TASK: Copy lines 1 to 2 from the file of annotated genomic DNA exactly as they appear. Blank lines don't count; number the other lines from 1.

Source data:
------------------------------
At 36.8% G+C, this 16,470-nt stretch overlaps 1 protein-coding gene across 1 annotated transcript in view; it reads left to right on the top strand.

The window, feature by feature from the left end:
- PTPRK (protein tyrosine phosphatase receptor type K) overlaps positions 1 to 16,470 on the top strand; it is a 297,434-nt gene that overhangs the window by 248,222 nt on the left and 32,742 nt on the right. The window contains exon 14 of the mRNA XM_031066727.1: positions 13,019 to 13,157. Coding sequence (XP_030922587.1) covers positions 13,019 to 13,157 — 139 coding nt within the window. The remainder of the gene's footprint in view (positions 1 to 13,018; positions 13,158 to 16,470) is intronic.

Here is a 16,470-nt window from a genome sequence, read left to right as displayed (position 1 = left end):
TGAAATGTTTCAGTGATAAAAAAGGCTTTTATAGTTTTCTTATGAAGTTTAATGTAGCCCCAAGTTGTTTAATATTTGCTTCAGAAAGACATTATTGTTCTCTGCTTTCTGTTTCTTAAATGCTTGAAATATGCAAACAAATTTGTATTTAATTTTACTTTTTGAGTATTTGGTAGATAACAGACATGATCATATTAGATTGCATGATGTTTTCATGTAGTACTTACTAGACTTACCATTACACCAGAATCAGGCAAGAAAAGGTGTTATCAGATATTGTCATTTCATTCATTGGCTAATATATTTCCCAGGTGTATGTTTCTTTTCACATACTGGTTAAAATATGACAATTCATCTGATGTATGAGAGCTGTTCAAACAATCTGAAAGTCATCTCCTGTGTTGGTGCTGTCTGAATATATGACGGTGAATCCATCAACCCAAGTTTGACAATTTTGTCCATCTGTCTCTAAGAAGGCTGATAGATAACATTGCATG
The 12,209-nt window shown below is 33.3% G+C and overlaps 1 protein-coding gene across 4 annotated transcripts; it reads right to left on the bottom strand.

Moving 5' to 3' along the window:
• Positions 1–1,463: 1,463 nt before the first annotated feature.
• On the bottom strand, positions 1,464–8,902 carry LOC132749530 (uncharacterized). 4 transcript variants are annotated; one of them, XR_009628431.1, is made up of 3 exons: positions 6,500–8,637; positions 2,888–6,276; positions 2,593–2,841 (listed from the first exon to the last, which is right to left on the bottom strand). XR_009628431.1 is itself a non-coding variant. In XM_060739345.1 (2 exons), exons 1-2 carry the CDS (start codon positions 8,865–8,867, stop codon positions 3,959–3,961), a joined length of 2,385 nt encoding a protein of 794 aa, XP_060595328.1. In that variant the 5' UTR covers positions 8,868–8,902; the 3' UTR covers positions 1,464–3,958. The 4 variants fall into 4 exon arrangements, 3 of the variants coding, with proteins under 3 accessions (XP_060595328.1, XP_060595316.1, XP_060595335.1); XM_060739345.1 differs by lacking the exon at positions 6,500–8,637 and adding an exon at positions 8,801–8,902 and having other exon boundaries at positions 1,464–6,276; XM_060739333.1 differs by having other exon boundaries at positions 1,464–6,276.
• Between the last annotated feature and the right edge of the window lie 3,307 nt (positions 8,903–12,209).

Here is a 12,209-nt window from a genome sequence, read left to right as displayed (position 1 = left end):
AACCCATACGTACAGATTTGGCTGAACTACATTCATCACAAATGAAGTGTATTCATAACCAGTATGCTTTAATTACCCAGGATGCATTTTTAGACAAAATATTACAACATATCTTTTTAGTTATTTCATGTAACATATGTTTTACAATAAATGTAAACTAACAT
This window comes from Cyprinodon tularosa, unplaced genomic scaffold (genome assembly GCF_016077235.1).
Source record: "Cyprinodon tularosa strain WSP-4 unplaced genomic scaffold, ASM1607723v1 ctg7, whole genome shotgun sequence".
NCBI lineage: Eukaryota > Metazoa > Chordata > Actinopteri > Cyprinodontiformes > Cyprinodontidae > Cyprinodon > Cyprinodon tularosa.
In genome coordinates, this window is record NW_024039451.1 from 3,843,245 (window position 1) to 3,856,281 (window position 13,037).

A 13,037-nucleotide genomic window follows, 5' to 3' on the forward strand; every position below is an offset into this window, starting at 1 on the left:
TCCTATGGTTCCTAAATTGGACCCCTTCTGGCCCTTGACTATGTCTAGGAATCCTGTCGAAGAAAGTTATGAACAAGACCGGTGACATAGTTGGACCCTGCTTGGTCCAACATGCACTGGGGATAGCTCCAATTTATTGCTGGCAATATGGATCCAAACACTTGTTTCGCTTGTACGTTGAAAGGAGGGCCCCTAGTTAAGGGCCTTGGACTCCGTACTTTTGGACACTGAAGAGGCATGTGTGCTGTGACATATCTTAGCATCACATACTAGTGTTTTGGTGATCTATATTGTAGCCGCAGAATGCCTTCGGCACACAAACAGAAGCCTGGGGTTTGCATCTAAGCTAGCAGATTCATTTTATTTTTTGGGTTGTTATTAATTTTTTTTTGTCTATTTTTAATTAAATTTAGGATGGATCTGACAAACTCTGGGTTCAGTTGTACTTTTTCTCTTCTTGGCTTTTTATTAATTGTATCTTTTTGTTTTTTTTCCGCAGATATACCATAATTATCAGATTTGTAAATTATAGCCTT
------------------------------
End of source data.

At 36.8% G+C, this 16,470-nt stretch overlaps 1 protein-coding gene across 1 annotated transcript in view; it reads left to right on the top strand.

The window, feature by feature from the left end: